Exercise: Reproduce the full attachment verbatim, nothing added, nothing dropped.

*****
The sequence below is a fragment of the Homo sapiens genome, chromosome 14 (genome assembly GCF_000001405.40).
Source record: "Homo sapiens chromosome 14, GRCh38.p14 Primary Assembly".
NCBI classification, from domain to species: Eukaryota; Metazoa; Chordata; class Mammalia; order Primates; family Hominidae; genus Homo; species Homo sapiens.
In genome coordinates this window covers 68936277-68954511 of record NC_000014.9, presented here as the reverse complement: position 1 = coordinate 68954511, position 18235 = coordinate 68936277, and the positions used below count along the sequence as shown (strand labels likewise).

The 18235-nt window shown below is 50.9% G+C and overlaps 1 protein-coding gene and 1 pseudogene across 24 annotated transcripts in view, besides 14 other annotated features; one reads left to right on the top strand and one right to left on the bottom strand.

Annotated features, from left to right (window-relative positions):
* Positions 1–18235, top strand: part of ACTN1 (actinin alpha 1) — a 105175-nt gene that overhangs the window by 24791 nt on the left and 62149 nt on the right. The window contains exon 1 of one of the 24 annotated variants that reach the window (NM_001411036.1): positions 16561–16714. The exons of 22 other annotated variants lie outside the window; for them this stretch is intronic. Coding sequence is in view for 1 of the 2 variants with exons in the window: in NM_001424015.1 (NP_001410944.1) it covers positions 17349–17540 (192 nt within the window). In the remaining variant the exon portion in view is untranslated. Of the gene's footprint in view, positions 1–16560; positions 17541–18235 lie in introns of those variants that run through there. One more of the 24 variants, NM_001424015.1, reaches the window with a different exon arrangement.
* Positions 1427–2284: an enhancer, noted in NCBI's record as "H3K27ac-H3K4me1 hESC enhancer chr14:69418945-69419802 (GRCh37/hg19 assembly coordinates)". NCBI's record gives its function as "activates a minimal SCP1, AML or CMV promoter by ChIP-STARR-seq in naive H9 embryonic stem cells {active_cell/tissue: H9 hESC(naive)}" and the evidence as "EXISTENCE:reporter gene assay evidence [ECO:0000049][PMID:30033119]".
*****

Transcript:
The sequence below is a fragment of the Homo sapiens genome, chromosome 14 (genome assembly GCF_000001405.40).
Source record: "Homo sapiens chromosome 14, GRCh38.p14 Primary Assembly".
NCBI classification, from domain to species: Eukaryota; Metazoa; Chordata; class Mammalia; order Primates; family Hominidae; genus Homo; species Homo sapiens.
In genome coordinates this window covers 68936277-68954511 of record NC_000014.9, presented here as the reverse complement: position 1 = coordinate 68954511, position 18235 = coordinate 68936277, and the positions used below count along the sequence as shown (strand labels likewise).

The 18235-nt window shown below is 50.9% G+C and overlaps 1 protein-coding gene and 1 pseudogene across 24 annotated transcripts in view, besides 14 other annotated features; one reads left to right on the top strand and one right to left on the bottom strand.

Annotated features, from left to right (window-relative positions):
* Positions 1–18235, top strand: part of ACTN1 (actinin alpha 1) — a 105175-nt gene that overhangs the window by 24791 nt on the left and 62149 nt on the right. The window contains exon 1 of one of the 24 annotated variants that reach the window (NM_001411036.1): positions 16561–16714. The exons of 22 other annotated variants lie outside the window; for them this stretch is intronic. Coding sequence is in view for 1 of the 2 variants with exons in the window: in NM_001424015.1 (NP_001410944.1) it covers positions 17349–17540 (192 nt within the window). In the remaining variant the exon portion in view is untranslated. Of the gene's footprint in view, positions 1–16560; positions 17541–18235 lie in introns of those variants that run through there. One more of the 24 variants, NM_001424015.1, reaches the window with a different exon arrangement.
* Positions 1427–2284: an enhancer, noted in NCBI's record as "H3K27ac-H3K4me1 hESC enhancer chr14:69418945-69419802 (GRCh37/hg19 assembly coordinates)". NCBI's record gives its function as "activates a minimal SCP1, AML or CMV promoter by ChIP-STARR-seq in naive H9 embryonic stem cells {active_cell/tissue: H9 hESC(naive)}" and the evidence as "EXISTENCE:reporter gene assay evidence [ECO:0000049][PMID:30033119]".